The news of the latest wreck at Midland and Blue Jay roads was alarming to say the least, and we’re glad it wasn’t any worse than it was. A school bus with no passengers was headed to South Effingham High School along Midland when the driver of a pickup truck traveling on Blue Jay reportedly smacked into it. A child passenger in the truck was hurt but did not incur life-threatening injuries.
Since the school bus was empty, what could have been a much more frightening result was averted. But the question remains — what can be done to make one of the county’s busiest intersections safer?
It’s been a problem for years. As Sheriff Jimmy McDuffie said recently, it’s been a problem since he came to the county more than 25 years ago. He told county commissioners last month that many times, drivers of vehicles on Midland tell deputies that they saw a vehicle traveling on Blue Jay stop at the intersection, but that driver then lurched out in front of them.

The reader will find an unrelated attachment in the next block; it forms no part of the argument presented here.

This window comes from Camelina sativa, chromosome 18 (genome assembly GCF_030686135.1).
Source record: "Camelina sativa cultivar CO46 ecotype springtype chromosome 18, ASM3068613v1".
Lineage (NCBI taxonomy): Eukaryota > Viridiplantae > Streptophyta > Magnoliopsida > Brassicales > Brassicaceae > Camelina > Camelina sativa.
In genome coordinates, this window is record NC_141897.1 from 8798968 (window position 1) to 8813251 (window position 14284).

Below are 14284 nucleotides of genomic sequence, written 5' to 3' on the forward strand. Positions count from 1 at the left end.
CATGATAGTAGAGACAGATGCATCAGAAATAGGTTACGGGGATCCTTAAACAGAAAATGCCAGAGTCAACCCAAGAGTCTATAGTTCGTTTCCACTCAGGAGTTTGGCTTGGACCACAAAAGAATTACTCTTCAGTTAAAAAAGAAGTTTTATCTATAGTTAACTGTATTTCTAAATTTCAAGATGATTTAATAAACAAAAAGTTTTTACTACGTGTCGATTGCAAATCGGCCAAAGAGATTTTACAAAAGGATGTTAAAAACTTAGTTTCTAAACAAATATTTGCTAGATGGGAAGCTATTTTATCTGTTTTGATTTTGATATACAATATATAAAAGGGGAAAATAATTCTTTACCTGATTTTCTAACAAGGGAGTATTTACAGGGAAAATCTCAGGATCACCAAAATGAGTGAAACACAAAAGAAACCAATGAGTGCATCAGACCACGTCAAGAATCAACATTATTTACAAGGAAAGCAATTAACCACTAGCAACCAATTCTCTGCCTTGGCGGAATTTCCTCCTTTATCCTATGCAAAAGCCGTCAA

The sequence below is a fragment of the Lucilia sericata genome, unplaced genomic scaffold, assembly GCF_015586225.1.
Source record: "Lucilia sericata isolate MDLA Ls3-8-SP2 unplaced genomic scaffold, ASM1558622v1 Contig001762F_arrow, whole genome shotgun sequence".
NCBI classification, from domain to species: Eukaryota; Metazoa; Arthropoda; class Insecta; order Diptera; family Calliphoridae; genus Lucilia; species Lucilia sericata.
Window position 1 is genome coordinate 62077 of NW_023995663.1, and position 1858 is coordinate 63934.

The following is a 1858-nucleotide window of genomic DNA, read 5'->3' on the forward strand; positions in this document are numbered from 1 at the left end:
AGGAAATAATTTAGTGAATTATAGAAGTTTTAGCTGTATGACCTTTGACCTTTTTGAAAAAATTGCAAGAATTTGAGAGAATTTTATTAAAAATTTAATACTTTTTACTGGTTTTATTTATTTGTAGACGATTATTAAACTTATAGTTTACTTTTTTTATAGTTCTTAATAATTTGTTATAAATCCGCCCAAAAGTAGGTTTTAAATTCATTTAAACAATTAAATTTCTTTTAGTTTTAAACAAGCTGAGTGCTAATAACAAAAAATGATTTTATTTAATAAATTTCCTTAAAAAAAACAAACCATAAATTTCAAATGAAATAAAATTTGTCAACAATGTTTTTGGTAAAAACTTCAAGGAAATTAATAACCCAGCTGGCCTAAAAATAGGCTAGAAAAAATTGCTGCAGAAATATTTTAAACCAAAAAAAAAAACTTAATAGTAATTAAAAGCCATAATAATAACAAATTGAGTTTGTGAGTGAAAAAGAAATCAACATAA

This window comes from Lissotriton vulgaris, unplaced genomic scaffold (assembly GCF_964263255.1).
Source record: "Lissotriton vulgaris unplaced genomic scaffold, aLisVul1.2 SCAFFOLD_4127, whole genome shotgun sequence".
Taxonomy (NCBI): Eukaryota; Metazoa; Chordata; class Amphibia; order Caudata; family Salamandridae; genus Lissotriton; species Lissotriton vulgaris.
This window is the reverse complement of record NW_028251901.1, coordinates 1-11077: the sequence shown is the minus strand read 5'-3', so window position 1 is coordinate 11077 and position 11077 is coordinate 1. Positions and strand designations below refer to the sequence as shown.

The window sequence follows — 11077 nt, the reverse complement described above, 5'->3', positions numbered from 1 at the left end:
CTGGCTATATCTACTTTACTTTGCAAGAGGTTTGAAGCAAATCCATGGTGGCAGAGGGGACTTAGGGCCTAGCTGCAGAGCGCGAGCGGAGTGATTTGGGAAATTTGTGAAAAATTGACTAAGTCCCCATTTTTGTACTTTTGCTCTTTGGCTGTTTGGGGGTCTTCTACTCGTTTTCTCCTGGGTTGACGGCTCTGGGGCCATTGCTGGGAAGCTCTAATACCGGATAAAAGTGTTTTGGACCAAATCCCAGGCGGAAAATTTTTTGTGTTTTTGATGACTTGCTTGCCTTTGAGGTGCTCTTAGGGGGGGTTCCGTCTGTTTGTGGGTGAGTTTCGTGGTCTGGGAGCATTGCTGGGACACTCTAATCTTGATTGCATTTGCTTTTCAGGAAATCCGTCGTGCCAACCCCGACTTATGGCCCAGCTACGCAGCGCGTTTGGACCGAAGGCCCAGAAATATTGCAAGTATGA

Traffic on Midland does not stop, though it has to slow down. Vehicles on Blue Jay must stop at the intersection before proceeding across Midland. Larger, brighter stop signs have been placed at the intersection as part of safety improvements, but it is unlikely a traffic signal will be placed there anytime soon. Signals are expensive, and since the two roads are county-maintained, any traffic signal to be placed there would be at the county’s behest, though the state has recommended work around the intersection to give drivers a better view of oncoming traffic.
It still may not be enough.
“It’s a bad intersection,” said Effingham County Sheriff’s Office spokesman Detective David Ehsanipoor. “I would say one of the worst ones in Effingham County.”
Commissioners earlier this year vowed to do what is necessary to make the intersection safer. They’ve adjusted speed limits, made the stop signs more visible and are undertaking making the sight lines better for drivers. Short of spending hundreds of thousands of dollars, there isn’t much else that can be done for now, other than a plea for patience behind the wheel and caution.